One hundred Baptists of Virginia I
and leaders of the denomination
i from other states were .-•lied herei
bv Dr M Allen, president of]
Virginia Theological Seminary and j
.-ollege. who delivered the main !
add res- to the leaders who gather-'
(Continued on page 8, Ist Section l j
OKLAHOMA SUIT j
SCHEDULED FOR !;
STATE COURT !
NORMAN, OkTa Denied ad- c
mission to the University of Okla- v
homa by a decision of District c
Judge T. Justin Hinshaw, Mrs. Ada t
[Siputl Fisher, Mis: Helen Maxine I
Holmes and Mrs. Mauderie Han- f
rock-Wilson prepared to carry their i
ease to the State Supreme Court, C
Amos T. Hall of Tulsa, who togeth- j 1
- r with Thurgood Marshall, N A s
A. C P. special counsel, represent- s
ed tiie young women, announced !r
today. ; f
For more than two years Mrs. jfc
; Fisher has sought admission to the i/
' university lav. school, The United;
j State;; Supreme Court last January i
I ordered, the State of Oklahoma to t
i (Continued on €» Ist Section; jP
ELECTION ODIET,!
NEGROES CAST !
PRIMARY VOTE i
| ;
COLUMBIA, S. C. For the j
; first time since the days of Re- j
; const: action, Negroes went to the
i polls Tuesday and cast approxi- !
: matcly 3U.OUU ballots in a Demo- '<
1 era tic primary in the Slate of j
| South Carolina.
The voting, made possible by
rulings handed down by Federal .
Judge J. Waites Waring, a na
j live South Carolinian, was car- j
j ried out without incident despite j
j the fact that the State’s Cover - j
nor, J. Strom Thurmond, is the J
| Dixiecrat candidate for President
■ and one of the most staunch foes I
j of President Truman’s civil rights j
program.
The rulings, the first of which !
! was handed down by Judge War
! mg more than a veai ago, disal-
I lowed the party’s contention that \
| it was a social club and therefore j
| entitled to restrict its membei-j
ship to members of the Caucasian j
i race.
Only Impartant Election !
This first ruling maintained k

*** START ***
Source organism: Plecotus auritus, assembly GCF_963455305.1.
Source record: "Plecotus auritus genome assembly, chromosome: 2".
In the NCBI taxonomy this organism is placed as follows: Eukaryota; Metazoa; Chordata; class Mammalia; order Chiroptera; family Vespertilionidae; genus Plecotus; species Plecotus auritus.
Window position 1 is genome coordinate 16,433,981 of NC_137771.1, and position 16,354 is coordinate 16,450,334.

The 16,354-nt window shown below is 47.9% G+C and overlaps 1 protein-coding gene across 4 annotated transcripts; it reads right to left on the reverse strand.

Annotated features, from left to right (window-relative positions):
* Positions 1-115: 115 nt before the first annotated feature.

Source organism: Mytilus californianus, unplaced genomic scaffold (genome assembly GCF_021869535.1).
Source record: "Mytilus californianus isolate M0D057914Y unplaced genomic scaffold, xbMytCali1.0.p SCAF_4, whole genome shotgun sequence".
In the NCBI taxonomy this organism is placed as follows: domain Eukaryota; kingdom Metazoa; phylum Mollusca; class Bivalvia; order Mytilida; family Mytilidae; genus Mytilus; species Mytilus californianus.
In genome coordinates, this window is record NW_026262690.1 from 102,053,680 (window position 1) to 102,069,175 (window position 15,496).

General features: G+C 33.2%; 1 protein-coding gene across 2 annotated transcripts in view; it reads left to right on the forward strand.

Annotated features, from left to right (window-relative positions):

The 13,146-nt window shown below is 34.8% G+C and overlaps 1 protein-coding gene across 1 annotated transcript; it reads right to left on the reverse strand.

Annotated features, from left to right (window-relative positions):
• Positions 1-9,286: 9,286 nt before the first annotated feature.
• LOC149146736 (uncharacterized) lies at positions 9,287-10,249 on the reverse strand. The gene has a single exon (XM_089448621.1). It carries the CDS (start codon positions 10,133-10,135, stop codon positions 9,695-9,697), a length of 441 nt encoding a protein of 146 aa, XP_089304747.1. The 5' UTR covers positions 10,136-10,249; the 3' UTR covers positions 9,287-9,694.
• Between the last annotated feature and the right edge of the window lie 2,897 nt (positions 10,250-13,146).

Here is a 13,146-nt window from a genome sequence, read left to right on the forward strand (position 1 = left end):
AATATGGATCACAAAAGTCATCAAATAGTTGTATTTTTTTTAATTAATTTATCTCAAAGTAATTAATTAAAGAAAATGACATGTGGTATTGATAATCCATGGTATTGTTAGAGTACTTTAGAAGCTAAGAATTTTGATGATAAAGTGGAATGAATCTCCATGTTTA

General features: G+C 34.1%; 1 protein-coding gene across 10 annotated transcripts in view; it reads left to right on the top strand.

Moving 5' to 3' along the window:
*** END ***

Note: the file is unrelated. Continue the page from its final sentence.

that the Democratic primary was : !
the only real and important elec- !'
lion held in the state and was ;
therefore an integral part of the 1
State’s election machinery anc! ’
consequently open to qualified '
»lectors regardless of race.
The party then complied with !
the better of the law and permit- ; 1
ted the casting of votes by the
(Continued on page 8. Ist Section? 1
CITY TO DONDOGT i
RACE RELATIONS
SCHOOL FOR COPS:
LOUIS Vi LLE (ANP) five <
irst course in race relations giv- ‘
on by a southern city to its rookie
policemen will be started about j
Sopt. 20, according io an an- }
nouncement made here last week j
bv Safety Director Davis A. Me- *
Landless. The course will consist .
c< a series of lectures presented 1
during the next eight week train- ’
ing school for police. ‘
The decision to have the course 1
Continued on page 7. Ist Section *
$20,000 Offered For |
New Palace Designs
NEW YORK (AMP) lt was : f
announced here by John A. Shaw, c
Ethiopian 'counsel general in New s
York, l.bat hu native country was 1 1
offering prizes totalling $20,000 10 1
,he architects and engineers de- j j
■ igr.ing winning entries for the new \
emperot’s palace in Addis Ababa, i
First prize to the winning design 11
will be $10,000; second prize, $6,000 j
and third prize, $4,000 j t
Those wishing to enter the con- j i
test may get regulations by writing; ;
to Shaw at 78 Water Street, New j s
York. All entries must be submit- 1 c
ted to his office by Dectember 10. ;
Judges will be announced later ;i
FIRST jl
T'fis new palace wi]l be the first (
COLUMBUS, OHIO IS
HOST TO LOTT CAREY
MISSION CONVENTION
The Fifty-first Annual Session of t
’he Lott Carey Baptist Foreign Mis- 1
sion Convention, USA will be held ; %
at the Trinity Baptist Church, Co- j p
lumbus, Ohio August 31-Scptetrr jii
ber 3, according to Rev Wendell ] J
C. Somerville, executve secretary j s
More than twelve hundred offi- i
eial delegates from nineteen states jii
will be present at Columbus. Ac- V
cording to the Rev. Mr Somerville, 1 C
the Lott Carey Baptist Foreigr !1<